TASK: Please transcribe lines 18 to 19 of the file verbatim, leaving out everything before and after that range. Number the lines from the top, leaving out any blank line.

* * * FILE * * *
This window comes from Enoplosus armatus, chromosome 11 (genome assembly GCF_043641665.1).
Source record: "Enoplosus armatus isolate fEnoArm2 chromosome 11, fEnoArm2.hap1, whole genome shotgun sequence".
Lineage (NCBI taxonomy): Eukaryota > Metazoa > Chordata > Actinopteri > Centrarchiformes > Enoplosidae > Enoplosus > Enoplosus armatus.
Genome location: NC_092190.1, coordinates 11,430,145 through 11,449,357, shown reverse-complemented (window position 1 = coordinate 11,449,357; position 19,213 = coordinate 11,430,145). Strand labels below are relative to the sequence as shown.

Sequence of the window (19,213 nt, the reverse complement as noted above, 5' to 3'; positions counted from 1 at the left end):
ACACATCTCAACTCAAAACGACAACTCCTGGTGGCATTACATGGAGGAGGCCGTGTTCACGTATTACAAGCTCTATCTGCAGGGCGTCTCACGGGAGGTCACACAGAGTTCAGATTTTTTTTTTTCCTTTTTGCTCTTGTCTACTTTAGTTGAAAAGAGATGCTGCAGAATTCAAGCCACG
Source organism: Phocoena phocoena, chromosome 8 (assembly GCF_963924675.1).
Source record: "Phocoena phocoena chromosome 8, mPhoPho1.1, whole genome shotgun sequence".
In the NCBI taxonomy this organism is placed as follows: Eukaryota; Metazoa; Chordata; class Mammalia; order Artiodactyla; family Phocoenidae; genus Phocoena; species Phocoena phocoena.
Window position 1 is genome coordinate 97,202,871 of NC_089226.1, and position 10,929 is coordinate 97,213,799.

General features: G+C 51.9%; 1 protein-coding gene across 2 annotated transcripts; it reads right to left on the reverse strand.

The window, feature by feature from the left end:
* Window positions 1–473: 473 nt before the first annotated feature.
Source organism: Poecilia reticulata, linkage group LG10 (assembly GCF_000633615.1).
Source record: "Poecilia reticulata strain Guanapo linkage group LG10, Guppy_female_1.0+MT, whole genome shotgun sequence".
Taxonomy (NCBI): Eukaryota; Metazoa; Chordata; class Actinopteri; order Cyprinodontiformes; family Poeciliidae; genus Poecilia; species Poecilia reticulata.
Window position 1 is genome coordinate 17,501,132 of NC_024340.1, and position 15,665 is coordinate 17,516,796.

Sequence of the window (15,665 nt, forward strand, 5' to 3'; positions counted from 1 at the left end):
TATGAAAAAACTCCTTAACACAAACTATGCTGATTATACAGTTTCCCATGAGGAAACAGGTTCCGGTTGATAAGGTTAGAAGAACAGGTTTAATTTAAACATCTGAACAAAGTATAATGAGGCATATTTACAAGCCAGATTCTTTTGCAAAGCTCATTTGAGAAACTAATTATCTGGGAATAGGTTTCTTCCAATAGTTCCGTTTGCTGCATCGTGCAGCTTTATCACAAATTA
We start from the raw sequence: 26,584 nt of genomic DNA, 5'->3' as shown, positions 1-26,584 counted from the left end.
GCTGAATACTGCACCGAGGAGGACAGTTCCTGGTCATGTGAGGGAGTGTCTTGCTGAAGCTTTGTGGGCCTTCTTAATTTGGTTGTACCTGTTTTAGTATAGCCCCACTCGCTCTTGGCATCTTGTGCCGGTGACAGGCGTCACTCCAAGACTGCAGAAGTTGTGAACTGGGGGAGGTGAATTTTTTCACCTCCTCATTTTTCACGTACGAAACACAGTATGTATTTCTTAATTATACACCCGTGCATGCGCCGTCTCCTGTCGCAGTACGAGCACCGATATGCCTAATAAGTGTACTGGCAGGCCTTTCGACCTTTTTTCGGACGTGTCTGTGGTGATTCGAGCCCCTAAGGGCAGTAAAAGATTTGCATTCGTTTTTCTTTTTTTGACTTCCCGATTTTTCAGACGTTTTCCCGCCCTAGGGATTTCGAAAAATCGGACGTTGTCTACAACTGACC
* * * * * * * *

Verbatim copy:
Sequence of the window (15,665 nt, forward strand, 5' to 3'; positions counted from 1 at the left end):
TATGAAAAAACTCCTTAACACAAACTATGCTGATTATACAGTTTCCCATGAGGAAACAGGTTCCGGTTGATAAGGTTAGAAGAACAGGTTTAATTTAAACATCTGAACAAAGTATAATGAGGCATATTTACAAGCCAGATTCTTTTGCAAAGCTCATTTGAGAAACTAATTATCTGGGAATAGGTTTCTTCCAATAGTTCCGTTTGCTGCATCGTGCAGCTTTATCACAAATTA